3D Printing Medicines (Review articles)

We have recently published three interesting reviews in collaboration with University college London (UCL) about different aspects of the applications and challenges of 3D printing in the pharmaceutical sector.

You can find the articles following the links below. Contact us for reprints or to talk about new applications.

The 10th AAPS Italian University Network Annual Meeting will take place on 5-6th May 2016 in Parma (Italy) and it will be focus on non-traditional emerging technologies in drug product manufacturing.

Dr. Alvaro Goyanes, Development Director at FabRx, will attend to give a talk and show the advantages and future opportunities of 3D printing medicines and medical devices.

3-dimensional printing (3DP) of medicines is becoming an increasingly popular trend, especially since the first 3D printed medicine (SpritamĀ®) was approved by the FDA in August 2015.

Researchers from University College London – School of Pharmacy and FabRx Ltd. have recently published a paper in International Journal of Pharmaceutics in which they show, for the first time, the fabrication of oral tablets by stereolithography.

Graphical abstract of the article.

Stereolithography (SLA) is a type of 3DP technology, based on the solidification of a liquid resin by photopolymerization. A laser is focused on to a specific depth in a vat of resin, causing localized polymerization (and so solidification). Solidification is repeated in a layer by layer manner until a solid, 3D object is produced. SLA is superior to other 3DP techniques in terms of resolution.

In a previous study, approximately 50% of the model drug 4-aminosalicylic acid (4-ASA) was degraded during 3D printing.

In this study, paracetamol (called acetaminophen in US) and 4-aminosalicylic acid (4-ASA, used in the treatment of inflammatory bowel diseases) were selected as model drugs. The drugs were added to the solution of monomers and the resulting photopolymer solution was loaded into the 3D printer, a commercial Form 1+ SLA 3D printer (Formlabs Inc, USA).

Form 1+ SLA 3D printer

A torus design (donut shape) was selected as the template to print the tablets due to its complexity compared with conventional tablets shapes, and because of its difficulty in manufacture by current production techniques, such as powder compaction.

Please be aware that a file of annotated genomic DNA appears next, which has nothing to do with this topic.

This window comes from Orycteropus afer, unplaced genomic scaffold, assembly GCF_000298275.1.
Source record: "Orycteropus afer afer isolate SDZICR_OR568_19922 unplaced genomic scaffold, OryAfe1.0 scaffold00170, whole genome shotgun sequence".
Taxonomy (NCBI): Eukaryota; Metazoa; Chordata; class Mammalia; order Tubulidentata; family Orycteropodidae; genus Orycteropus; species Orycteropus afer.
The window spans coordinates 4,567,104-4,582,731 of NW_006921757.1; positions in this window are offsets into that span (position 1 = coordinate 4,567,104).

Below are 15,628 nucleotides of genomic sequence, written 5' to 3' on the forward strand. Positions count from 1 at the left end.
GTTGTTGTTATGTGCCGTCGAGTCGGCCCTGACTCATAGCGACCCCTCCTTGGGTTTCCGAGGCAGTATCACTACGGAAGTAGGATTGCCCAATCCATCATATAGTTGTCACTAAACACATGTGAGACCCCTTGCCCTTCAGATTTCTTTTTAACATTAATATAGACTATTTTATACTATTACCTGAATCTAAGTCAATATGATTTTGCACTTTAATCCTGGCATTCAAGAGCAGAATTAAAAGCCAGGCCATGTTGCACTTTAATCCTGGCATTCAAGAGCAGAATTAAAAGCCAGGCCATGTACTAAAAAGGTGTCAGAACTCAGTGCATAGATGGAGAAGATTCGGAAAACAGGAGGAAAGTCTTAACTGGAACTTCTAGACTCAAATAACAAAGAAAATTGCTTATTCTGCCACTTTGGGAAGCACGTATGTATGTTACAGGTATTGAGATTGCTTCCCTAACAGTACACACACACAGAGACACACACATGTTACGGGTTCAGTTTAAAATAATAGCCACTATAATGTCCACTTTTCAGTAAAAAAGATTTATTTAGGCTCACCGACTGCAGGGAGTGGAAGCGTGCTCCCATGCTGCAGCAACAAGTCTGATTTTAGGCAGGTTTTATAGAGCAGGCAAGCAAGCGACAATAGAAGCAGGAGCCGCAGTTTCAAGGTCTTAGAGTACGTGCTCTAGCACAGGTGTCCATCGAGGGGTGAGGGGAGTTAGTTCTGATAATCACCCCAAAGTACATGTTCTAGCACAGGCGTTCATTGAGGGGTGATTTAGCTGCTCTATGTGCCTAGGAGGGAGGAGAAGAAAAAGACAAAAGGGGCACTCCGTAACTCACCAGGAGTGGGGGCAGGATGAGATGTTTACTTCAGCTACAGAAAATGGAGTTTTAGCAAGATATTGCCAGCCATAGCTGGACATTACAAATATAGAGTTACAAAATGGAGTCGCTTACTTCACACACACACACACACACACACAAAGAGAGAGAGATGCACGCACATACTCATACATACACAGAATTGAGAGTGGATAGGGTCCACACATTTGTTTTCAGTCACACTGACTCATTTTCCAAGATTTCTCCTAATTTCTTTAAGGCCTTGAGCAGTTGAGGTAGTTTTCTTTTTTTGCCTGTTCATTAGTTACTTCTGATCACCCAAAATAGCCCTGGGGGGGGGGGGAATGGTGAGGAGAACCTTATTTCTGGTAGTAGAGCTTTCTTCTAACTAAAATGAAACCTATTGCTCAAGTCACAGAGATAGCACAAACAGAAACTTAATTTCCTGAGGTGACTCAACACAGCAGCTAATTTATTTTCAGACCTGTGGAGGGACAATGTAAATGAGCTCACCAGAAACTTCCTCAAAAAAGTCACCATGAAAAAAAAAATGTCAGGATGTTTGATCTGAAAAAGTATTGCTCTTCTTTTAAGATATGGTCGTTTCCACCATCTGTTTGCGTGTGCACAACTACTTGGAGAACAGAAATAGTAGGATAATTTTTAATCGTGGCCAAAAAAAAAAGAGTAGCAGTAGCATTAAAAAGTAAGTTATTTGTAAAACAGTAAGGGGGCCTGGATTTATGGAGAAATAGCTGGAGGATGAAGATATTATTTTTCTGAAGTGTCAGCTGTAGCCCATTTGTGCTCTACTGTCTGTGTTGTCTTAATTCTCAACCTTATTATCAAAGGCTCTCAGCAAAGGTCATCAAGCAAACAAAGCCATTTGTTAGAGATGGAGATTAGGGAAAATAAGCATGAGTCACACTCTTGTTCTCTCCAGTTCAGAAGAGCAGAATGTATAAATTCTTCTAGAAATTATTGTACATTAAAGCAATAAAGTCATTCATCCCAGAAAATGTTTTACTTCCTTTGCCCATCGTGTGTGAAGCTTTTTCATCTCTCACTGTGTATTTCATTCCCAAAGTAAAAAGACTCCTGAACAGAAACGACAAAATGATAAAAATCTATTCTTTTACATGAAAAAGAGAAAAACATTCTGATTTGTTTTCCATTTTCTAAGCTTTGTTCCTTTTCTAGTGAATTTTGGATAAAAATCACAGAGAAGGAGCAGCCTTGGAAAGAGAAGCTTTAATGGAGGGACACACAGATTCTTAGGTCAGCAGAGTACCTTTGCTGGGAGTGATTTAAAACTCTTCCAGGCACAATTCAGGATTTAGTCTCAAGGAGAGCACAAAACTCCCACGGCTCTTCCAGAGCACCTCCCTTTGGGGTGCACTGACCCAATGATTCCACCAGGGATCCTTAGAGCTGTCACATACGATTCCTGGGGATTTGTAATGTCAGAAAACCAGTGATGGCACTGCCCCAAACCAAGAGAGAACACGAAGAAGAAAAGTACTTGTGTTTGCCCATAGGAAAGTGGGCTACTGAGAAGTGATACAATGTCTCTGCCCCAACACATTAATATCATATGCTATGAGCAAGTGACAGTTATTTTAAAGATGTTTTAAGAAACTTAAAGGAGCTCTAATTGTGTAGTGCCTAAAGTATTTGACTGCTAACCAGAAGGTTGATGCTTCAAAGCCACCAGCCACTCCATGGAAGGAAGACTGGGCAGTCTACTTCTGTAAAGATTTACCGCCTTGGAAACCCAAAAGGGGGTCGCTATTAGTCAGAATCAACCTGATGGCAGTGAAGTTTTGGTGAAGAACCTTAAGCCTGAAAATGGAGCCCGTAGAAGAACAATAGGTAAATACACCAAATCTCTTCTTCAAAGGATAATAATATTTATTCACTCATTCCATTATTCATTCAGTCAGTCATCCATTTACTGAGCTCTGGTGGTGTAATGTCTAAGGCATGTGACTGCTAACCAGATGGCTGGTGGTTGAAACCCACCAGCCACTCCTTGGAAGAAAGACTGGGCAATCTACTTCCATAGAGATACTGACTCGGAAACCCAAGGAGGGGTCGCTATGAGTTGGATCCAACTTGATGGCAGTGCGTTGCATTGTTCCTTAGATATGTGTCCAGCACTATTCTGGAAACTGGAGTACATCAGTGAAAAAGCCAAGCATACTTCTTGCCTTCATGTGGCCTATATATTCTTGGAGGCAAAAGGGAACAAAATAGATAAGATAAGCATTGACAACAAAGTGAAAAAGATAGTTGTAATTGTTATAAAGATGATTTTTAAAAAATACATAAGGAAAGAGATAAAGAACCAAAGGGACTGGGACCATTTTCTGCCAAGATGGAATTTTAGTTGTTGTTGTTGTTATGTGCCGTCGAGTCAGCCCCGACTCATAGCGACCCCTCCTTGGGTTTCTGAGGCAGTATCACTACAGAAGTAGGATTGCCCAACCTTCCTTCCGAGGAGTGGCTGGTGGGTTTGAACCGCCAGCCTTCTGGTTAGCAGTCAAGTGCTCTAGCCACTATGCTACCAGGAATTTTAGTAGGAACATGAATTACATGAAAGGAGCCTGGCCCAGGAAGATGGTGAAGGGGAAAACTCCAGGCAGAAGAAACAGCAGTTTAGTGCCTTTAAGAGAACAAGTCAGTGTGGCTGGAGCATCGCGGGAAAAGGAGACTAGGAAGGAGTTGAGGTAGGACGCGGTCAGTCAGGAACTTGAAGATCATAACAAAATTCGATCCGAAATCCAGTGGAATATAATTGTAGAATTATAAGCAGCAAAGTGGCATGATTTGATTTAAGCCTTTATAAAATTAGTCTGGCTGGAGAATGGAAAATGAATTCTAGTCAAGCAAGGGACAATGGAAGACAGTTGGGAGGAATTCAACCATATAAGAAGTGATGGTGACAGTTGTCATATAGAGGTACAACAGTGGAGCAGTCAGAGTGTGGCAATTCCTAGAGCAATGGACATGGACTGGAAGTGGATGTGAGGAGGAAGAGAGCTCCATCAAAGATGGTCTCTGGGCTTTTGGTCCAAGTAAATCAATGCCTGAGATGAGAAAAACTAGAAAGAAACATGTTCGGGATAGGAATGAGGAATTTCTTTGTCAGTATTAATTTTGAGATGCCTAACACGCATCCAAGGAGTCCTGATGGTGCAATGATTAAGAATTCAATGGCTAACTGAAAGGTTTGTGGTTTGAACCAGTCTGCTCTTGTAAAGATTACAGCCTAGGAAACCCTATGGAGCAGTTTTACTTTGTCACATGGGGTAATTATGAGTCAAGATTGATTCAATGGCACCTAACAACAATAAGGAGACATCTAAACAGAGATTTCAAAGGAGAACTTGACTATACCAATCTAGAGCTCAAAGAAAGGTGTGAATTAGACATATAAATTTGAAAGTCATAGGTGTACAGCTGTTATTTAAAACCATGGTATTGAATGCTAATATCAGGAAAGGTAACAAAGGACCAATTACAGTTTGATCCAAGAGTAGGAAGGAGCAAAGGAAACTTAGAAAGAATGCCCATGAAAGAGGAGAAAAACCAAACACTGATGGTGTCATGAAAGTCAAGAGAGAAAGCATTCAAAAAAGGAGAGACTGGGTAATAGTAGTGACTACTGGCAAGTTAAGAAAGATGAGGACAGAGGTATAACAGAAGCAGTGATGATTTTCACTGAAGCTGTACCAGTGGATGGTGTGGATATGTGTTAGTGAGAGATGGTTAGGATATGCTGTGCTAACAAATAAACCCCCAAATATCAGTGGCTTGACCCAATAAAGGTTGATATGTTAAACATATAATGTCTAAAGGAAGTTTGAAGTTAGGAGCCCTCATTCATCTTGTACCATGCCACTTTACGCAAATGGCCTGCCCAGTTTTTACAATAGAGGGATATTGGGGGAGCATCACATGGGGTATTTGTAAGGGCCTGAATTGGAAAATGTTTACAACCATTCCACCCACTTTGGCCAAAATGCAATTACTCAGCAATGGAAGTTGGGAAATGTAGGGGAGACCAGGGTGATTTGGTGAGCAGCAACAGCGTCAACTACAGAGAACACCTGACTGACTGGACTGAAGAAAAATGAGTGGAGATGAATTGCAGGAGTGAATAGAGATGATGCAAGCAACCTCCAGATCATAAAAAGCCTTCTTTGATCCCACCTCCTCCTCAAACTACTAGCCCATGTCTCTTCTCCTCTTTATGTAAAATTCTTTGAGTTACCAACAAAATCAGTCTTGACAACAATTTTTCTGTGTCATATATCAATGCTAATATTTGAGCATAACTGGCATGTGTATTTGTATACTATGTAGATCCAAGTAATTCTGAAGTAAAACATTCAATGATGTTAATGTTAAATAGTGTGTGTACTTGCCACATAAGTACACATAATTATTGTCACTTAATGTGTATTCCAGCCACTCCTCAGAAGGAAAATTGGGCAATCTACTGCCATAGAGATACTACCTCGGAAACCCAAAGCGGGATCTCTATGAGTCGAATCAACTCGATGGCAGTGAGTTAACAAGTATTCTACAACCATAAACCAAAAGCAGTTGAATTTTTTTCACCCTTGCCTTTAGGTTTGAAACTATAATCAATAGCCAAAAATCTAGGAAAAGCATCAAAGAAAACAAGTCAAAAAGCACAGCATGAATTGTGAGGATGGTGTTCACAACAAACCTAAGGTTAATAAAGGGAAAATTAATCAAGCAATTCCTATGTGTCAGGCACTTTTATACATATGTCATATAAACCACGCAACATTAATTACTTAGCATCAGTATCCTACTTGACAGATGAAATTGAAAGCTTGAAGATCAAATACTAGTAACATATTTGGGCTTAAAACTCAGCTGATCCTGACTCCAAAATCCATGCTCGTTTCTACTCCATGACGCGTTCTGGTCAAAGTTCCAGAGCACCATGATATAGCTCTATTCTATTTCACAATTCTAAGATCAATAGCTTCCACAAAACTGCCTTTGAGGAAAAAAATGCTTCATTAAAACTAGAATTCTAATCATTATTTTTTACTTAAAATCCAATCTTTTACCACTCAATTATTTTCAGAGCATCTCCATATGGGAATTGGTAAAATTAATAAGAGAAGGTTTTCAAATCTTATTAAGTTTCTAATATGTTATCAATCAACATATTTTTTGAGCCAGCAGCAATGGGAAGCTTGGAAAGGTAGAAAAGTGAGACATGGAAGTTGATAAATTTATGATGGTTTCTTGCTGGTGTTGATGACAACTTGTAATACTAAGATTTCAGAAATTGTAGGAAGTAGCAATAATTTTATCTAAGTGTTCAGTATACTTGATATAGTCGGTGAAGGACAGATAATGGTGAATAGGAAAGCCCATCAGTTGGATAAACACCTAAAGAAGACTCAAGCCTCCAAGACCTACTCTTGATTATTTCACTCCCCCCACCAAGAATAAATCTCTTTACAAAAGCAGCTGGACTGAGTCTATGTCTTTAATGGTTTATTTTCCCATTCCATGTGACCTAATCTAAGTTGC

Template used as a model for printing tablets

Tablets containing the drugs were successfully produced with the SLA printer and various formulations with different properties were fabricated. No drug was degraded during the 3D printing process what is especially relevant for 4-ASA since its degradation using FDM 3D printing has been previously reported. A major advantage of SLA printing is its versatility, as drugs can be mixed with the photopolymer solution prior to printing, and become trapped in the solidified matrices. Other advantages over FDM 3DP is that the printing is a one-step method, without need of previous processes, just dissolution of the drug in the printing solution.

3DP tablets loaded with 4-ASA (brown colour) and paracetamol (white colour).

The in vitro dissolution test performed in a realistic dynamic dissolution simulation of the gastrointestinal tract shows that drug release from the tablets commences in the gastric phase and continues during the intestinal phase for all formulations and it was dependent on the composition of the formulations.

According to the authors, this technology offers a simple, fast method to fabricate drug-loaded tablets with high resolution. Compared with FDM 3D printing, SLA printing reduces drug degradation and so offers an alternative route to produce tablets incorporating thermo-sensitive drugs.

SLA 3DP technology may allow the manufacture of drug loaded tablets with specific extended-release profiles. In the future this technology could become a manufacturing technology for the elaboration of oral dosage forms, for industrial production or even for personalised dose.

Dr. Simon Gaisford, co-founder of FabRx, at the 10th World Congress on Pharmaceutics, Biopharmaceutics and Pharmaceutical Technology in Glasgow.

3D printing: the future of manufacturing medicine?

As the pharmaceutical industry shifts from mass manufacture towards personalised medicine, 3D printing could become part of the drug production line…

(complete article).

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